So for right now, and I think it's especially a symptom of the fact that the President had turned on a dime on this issue and didn't alert a lot of the agencies, just like they didn't when they started this policy of separating them. But for right now it seems that they're going to keep them separate so the children the 2,500 children will stay with HHS or presumably be sent off to foster homes around the country while their parents stay under the custody of the U.S. Marshal Service. That's where they have to stay if they're going to be prosecuted. And another unanswered question and Senator Kaine brought this up as well is where do newly arriving families go?

We know that ICE detention facilities for families right now are almost at capacity. They have 3,335 beds and at a rate of about 420 people families crossing the border every day, they would fill up in eight days. So where do they go? What is the Defense Department's responsibility in all of this and are they going to be kept in humane conditions? Because the Florida settlement in the 90s was about addressing that exact question what conditions are good enough for children, and it was determined under the Obama administration when they went back and revisited that agreement that very little conditions are suitable for children and certainly not those that last over 20 days. So a lot of questions to come and I just hope that we don't -- and I know you won't, Chris, but I hope that we don't leave the story behind and assume that all these problems are solved because this executive order today.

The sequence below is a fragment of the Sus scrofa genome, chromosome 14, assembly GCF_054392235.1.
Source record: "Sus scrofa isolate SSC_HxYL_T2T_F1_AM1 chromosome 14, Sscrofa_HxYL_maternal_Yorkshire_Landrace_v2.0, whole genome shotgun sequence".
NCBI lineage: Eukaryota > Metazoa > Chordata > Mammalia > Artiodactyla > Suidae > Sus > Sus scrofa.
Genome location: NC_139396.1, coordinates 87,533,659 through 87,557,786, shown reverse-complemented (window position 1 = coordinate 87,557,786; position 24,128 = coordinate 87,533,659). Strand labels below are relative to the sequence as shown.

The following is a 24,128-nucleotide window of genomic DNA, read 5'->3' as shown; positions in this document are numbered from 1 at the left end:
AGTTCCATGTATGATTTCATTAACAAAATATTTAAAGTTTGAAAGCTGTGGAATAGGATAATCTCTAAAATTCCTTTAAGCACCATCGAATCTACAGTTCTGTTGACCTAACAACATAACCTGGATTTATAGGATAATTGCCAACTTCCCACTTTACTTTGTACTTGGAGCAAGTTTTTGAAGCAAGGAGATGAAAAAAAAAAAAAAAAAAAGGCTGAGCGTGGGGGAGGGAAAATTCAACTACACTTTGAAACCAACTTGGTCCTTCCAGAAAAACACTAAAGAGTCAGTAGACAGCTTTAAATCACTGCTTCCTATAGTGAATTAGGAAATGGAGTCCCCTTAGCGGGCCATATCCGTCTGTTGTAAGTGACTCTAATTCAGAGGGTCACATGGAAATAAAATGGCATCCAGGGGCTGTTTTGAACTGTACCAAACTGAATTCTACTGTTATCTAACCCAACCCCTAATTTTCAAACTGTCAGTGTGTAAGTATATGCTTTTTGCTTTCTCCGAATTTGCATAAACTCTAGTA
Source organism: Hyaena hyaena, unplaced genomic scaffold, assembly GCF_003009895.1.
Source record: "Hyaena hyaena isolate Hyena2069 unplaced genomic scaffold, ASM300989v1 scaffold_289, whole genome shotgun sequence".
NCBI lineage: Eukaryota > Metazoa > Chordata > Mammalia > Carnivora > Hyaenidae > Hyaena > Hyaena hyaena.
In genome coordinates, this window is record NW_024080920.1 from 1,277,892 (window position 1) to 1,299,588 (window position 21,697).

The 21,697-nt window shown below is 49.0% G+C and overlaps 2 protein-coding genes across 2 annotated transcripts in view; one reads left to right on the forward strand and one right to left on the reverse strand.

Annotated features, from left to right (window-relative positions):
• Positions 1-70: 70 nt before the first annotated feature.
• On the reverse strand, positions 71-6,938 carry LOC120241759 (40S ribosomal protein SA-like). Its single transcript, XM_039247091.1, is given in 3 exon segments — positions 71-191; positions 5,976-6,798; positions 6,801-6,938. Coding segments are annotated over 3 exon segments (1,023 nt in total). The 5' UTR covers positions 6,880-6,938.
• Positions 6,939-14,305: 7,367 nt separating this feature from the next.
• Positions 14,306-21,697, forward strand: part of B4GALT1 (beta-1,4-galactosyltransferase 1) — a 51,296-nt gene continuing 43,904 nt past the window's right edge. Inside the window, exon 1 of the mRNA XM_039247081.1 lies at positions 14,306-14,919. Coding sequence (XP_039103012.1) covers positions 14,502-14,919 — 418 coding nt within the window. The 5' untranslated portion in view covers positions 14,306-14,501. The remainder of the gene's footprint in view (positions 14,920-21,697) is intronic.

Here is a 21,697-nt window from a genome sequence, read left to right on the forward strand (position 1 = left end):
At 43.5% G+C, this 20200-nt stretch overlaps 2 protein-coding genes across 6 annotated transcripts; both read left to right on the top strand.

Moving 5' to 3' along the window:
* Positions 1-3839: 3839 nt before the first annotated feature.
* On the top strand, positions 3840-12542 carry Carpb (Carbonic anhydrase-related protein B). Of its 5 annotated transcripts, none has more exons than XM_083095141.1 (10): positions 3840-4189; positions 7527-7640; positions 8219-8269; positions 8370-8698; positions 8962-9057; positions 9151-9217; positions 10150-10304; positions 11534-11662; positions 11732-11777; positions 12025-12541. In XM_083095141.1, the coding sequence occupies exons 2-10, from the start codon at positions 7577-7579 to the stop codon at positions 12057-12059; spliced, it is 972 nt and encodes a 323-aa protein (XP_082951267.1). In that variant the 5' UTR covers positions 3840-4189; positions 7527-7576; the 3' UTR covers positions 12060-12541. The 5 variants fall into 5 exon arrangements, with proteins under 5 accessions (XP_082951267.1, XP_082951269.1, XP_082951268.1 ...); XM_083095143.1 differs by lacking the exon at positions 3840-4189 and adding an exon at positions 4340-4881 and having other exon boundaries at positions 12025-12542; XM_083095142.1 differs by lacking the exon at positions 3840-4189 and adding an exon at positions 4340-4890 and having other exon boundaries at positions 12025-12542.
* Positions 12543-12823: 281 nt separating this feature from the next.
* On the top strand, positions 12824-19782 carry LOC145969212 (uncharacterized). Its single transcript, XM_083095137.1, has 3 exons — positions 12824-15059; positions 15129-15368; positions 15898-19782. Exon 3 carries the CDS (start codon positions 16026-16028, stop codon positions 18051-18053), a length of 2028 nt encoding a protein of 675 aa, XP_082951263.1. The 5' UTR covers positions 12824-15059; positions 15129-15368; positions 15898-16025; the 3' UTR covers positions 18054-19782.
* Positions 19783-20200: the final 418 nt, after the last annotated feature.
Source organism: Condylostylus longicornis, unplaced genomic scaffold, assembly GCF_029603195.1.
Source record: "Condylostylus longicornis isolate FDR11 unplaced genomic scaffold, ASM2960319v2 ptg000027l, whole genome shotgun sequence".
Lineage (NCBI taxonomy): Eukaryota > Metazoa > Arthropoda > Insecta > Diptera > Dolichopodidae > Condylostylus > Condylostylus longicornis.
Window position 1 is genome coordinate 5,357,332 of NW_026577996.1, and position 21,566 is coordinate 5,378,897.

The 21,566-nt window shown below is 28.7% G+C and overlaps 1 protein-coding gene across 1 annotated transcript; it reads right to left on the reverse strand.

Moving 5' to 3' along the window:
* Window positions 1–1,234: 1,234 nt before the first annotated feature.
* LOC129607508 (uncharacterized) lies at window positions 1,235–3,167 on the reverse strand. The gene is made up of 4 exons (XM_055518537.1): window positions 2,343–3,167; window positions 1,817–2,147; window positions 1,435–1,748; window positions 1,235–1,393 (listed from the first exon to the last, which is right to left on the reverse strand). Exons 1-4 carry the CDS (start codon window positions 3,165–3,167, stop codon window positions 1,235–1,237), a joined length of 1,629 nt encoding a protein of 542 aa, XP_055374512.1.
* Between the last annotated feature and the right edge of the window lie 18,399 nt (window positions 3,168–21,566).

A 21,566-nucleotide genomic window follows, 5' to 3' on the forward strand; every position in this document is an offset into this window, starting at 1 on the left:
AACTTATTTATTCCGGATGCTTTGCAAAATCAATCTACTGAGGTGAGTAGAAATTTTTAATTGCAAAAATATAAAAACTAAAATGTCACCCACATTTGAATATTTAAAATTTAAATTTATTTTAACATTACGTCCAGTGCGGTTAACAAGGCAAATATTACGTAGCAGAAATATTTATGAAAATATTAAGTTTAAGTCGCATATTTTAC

HAYES: Jacob?